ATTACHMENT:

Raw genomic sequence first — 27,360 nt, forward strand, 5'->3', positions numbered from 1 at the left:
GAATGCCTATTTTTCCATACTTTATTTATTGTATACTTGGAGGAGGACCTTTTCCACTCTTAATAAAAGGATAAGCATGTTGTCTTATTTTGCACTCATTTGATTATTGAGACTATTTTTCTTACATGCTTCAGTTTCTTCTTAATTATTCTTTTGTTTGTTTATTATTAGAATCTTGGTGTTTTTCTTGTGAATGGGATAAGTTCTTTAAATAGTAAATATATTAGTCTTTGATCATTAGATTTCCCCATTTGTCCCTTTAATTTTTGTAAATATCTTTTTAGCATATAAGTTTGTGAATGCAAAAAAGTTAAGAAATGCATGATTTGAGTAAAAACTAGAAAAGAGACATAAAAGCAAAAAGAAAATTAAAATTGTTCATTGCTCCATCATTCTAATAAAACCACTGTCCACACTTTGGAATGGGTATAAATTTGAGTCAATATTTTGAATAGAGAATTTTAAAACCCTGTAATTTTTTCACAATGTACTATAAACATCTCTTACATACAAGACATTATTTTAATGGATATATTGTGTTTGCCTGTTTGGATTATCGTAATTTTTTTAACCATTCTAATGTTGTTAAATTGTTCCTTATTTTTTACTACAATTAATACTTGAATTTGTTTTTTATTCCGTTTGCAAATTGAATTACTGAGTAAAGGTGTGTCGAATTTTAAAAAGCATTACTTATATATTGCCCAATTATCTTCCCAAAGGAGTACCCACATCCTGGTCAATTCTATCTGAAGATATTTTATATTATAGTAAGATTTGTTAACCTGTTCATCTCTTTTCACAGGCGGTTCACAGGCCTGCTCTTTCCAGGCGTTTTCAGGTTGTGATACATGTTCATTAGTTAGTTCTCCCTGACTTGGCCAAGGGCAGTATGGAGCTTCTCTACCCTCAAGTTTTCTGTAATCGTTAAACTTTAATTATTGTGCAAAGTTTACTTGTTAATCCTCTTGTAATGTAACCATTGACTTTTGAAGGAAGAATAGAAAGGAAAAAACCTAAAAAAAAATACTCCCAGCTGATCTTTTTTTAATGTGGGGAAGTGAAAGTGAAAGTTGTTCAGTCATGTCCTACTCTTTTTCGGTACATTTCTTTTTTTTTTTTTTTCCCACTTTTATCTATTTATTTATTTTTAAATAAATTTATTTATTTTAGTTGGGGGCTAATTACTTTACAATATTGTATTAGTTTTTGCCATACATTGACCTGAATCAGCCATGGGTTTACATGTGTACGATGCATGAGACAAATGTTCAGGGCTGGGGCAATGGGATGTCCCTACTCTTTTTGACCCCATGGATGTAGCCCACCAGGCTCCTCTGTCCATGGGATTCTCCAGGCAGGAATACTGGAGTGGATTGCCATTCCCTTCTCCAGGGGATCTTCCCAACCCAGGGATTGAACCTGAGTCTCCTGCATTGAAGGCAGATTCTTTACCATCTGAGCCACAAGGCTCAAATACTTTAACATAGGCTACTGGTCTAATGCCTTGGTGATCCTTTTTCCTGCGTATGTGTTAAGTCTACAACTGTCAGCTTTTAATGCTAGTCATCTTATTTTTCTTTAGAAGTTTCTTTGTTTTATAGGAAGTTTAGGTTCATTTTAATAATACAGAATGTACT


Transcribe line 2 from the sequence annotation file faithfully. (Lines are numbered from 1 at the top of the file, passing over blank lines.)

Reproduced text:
GAATGCCTATTTTTCCATACTTTATTTATTGTATACTTGGAGGAGGACCTTTTCCACTCTTAATAAAAGGATAAGCATGTTGTCTTATTTTGCACTCATTTGATTATTGAGACTATTTTTCTTACATGCTTCAGTTTCTTCTTAATTATTCTTTTGTTTGTTTATTATTAGAATCTTGGTGTTTTTCTTGTGAATGGGATAAGTTCTTTAAATAGTAAATATATTAGTCTTTGATCATTAGATTTCCCCATTTGTCCCTTTAATTTTTGTAAATATCTTTTTAGCATATAAGTTTGTGAATGCAAAAAAGTTAAGAAATGCATGATTTGAGTAAAAACTAGAAAAGAGACATAAAAGCAAAAAGAAAATTAAAATTGTTCATTGCTCCATCATTCTAATAAAACCACTGTCCACACTTTGGAATGGGTATAAATTTGAGTCAATATTTTGAATAGAGAATTTTAAAACCCTGTAATTTTTTCACAATGTACTATAAACATCTCTTACATACAAGACATTATTTTAATGGATATATTGTGTTTGCCTGTTTGGATTATCGTAATTTTTTTAACCATTCTAATGTTGTTAAATTGTTCCTTATTTTTTACTACAATTAATACTTGAATTTGTTTTTTATTCCGTTTGCAAATTGAATTACTGAGTAAAGGTGTGTCGAATTTTAAAAAGCATTACTTATATATTGCCCAATTATCTTCCCAAAGGAGTACCCACATCCTGGTCAATTCTATCTGAAGATATTTTATATTATAGTAAGATTTGTTAACCTGTTCATCTCTTTTCACAGGCGGTTCACAGGCCTGCTCTTTCCAGGCGTTTTCAGGTTGTGATACATGTTCATTAGTTAGTTCTCCCTGACTTGGCCAAGGGCAGTATGGAGCTTCTCTACCCTCAAGTTTTCTGTAATCGTTAAACTTTAATTATTGTGCAAAGTTTACTTGTTAATCCTCTTGTAATGTAACCATTGACTTTTGAAGGAAGAATAGAAAGGAAAAAACCTAAAAAAAAATACTCCCAGCTGATCTTTTTTTAATGTGGGGAAGTGAAAGTGAAAGTTGTTCAGTCATGTCCTACTCTTTTTCGGTACATTTCTTTTTTTTTTTTTTTCCCACTTTTATCTATTTATTTATTTTTAAATAAATTTATTTATTTTAGTTGGGGGCTAATTACTTTACAATATTGTATTAGTTTTTGCCATACATTGACCTGAATCAGCCATGGGTTTACATGTGTACGATGCATGAGACAAATGTTCAGGGCTGGGGCAATGGGATGTCCCTACTCTTTTTGACCCCATGGATGTAGCCCACCAGGCTCCTCTGTCCATGGGATTCTCCAGGCAGGAATACTGGAGTGGATTGCCATTCCCTTCTCCAGGGGATCTTCCCAACCCAGGGATTGAACCTGAGTCTCCTGCATTGAAGGCAGATTCTTTACCATCTGAGCCACAAGGCTCAAATACTTTAACATAGGCTACTGGTCTAATGCCTTGGTGATCCTTTTTCCTGCGTATGTGTTAAGTCTACAACTGTCAGCTTTTAATGCTAGTCATCTTATTTTTCTTTAGAAGTTTCTTTGTTTTATAGGAAGTTTAGGTTCATTTTAATAATACAGAATGTACT